“That would make a lot more sense than a trust fund,” said Leo Drollas, chief economist at the Center for Global Energy Studies in London. “The whole point is to break up the industry and extract maximum value.”
Even so, a privatized industry would not preclude payments to the public. The Alaska payments are generated by taxes the state collects from the oil companies that pump and sell the oil.
Advocates of the Alaska model say it would ensure that at least some portion of Iraq’s oil bounty is enjoyed by ordinary citizens who so far have received few benefits from petroleum. It would limit the Iraqi government’s ability to misappropriate oil revenue for the benefit of a select few or to use most of the money to build palaces and buy weapons.
Two U.S. oil-state senators, Mary Landrieu (D-La.) and Lisa Murkowski (R-Alaska), are pressing the Bush administration to consider an Alaska-style revenue distribution plan.
“Beyond allowing the Iraqi population to more broadly share in the wealth that’s generated from natural resources, it would decentralize the control of those resources,” said Landrieu’s legislative director, Jason Matthews. “That decreases the incentives for corruption and dictatorial regimes.”
Matthews is drafting a resolution that would propose diverting a portion of Iraq’s future oil revenue into an investment fund similar to Alaska’s. The principal would be left untouched and would build over time, but earnings from the fund’s investments would be available to distribute to the citizens of Iraq. In addition, the measure would suggest earmarking some of the investment earnings to finance small-business ventures.
Matthews said Landrieu and other supporters recognize that Iraq’s postwar financial needs are overwhelming and should take precedence over dividend distributions in the near term.
The petroleum fund would receive its cut only from future growth in oil production revenue, he said. It would be up to U.S. and Iraqi officials to determine the allocation formula and implementation timetable.
Alaska’s program, which was established in 1976, sets aside 25% of the state’s tax revenue from oil production. The money goes into a permanent fund run by an appointed board of trustees. It holds about $23 billion.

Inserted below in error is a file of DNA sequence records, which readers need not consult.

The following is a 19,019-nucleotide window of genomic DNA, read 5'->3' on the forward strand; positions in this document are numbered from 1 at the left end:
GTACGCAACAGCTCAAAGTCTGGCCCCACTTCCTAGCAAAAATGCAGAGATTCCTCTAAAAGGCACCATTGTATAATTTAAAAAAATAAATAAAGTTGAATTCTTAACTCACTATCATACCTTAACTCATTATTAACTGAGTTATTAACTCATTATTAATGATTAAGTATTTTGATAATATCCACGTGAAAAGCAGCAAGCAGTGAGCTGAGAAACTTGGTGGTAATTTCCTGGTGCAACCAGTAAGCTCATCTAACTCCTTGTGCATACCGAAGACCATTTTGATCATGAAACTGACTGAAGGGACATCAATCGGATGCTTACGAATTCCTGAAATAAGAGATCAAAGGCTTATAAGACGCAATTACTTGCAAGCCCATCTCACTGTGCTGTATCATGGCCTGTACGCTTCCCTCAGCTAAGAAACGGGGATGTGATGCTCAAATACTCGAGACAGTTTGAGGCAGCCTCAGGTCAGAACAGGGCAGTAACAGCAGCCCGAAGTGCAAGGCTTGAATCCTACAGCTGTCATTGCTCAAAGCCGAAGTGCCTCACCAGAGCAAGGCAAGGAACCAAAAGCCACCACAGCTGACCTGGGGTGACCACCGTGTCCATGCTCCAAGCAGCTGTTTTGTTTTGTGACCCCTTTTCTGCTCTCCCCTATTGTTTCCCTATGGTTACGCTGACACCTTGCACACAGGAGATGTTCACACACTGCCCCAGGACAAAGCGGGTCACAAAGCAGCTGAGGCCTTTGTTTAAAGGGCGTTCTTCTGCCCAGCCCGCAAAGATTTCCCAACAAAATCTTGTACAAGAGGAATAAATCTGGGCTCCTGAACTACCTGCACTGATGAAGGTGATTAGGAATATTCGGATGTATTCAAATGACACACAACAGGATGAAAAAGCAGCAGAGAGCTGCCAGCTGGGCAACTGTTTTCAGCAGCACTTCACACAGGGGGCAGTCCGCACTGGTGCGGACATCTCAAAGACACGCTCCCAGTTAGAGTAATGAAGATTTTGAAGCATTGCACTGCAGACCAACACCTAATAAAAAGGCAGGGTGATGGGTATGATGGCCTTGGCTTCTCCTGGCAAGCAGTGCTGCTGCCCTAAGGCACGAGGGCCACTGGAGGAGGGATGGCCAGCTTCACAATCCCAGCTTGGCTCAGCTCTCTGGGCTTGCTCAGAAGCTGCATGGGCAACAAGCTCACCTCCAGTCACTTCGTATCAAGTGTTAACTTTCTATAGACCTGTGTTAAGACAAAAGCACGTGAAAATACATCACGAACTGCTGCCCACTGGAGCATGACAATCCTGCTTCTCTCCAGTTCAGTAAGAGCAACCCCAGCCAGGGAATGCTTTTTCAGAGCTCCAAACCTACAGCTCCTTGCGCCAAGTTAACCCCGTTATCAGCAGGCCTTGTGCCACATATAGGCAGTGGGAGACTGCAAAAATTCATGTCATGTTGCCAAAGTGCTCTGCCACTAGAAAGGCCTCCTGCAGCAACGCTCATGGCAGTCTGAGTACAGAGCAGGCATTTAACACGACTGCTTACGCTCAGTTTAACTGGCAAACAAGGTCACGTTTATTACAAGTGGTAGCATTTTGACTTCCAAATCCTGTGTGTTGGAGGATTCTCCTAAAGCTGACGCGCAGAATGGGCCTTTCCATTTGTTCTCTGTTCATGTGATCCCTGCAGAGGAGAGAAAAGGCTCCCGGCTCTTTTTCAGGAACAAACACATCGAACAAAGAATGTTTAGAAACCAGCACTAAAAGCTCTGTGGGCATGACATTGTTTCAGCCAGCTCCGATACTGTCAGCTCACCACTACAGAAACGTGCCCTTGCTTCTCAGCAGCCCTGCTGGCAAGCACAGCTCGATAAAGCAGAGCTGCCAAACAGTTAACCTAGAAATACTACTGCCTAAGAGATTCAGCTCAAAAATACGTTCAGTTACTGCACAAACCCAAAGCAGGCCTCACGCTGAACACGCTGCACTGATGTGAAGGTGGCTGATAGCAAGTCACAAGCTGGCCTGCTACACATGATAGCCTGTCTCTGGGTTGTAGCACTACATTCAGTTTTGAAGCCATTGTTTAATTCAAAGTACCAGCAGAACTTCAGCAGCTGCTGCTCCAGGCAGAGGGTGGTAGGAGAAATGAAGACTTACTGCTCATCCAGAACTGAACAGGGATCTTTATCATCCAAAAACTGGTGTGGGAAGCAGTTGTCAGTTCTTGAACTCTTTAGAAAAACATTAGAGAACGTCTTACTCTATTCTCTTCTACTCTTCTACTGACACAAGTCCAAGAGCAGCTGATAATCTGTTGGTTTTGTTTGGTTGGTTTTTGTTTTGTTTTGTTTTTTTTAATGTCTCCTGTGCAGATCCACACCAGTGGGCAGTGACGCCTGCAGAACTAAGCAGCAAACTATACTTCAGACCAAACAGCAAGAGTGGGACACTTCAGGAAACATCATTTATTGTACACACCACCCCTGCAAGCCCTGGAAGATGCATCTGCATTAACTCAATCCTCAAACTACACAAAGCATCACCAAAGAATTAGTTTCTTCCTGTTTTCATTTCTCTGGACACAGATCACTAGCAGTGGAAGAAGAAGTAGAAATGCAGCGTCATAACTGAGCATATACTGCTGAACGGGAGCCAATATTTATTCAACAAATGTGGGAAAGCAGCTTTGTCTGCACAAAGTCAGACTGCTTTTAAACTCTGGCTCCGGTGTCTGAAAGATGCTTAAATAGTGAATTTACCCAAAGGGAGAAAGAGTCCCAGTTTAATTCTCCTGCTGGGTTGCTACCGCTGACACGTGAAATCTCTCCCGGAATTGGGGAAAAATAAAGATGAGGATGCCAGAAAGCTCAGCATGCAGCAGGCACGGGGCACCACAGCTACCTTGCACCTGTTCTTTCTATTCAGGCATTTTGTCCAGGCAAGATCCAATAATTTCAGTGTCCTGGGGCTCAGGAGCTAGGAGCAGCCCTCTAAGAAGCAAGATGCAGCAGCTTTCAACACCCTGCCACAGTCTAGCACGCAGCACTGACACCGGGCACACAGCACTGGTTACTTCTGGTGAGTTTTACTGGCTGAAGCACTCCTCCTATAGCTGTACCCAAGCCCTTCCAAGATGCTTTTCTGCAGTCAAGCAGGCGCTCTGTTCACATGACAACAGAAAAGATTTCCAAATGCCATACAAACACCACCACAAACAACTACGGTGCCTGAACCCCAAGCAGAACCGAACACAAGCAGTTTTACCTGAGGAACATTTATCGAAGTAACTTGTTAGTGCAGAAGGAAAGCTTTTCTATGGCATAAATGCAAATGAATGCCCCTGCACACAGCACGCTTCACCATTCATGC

Every year, the fund pays out a portion of its investment earnings to every person who has lived in the state for at least a year. Since the first checks were mailed in 1982, dividends have totaled $21,902 for each resident.
Alaska’s program has proved immensely popular with its citizens, who have exerted pressure to prevent the Legislature from exercising its prerogative to use a portion of fund earnings for infrastructure investments or other state spending. They also have tended to support further development of Alaska’s oil and gas reserves, including a controversial proposal to drill in the Arctic National Wildlife Refuge.
But the fund is not without its critics.
Jerry McBeath, a political science professor at the University of Alaska in Fairbanks, said he thinks it has limited the state’s ability to adequately finance public health, education and transportation needs.
On the other hand, the annual checks have boosted the state economy by giving citizens more money to spend.
“A couple of politicians in Alaska have complained that they can’t get ahold of that money,” said Scott Pardee, a former Federal Reserve Bank official who is backing the revenue-sharing plan.
“That’s one of the reasons you set it up,” said Pardee, now a professor of monetary economics at Middlebury College in Vermont. “You don’t want the politicians using all those funds. That’s democracy, and I love it.”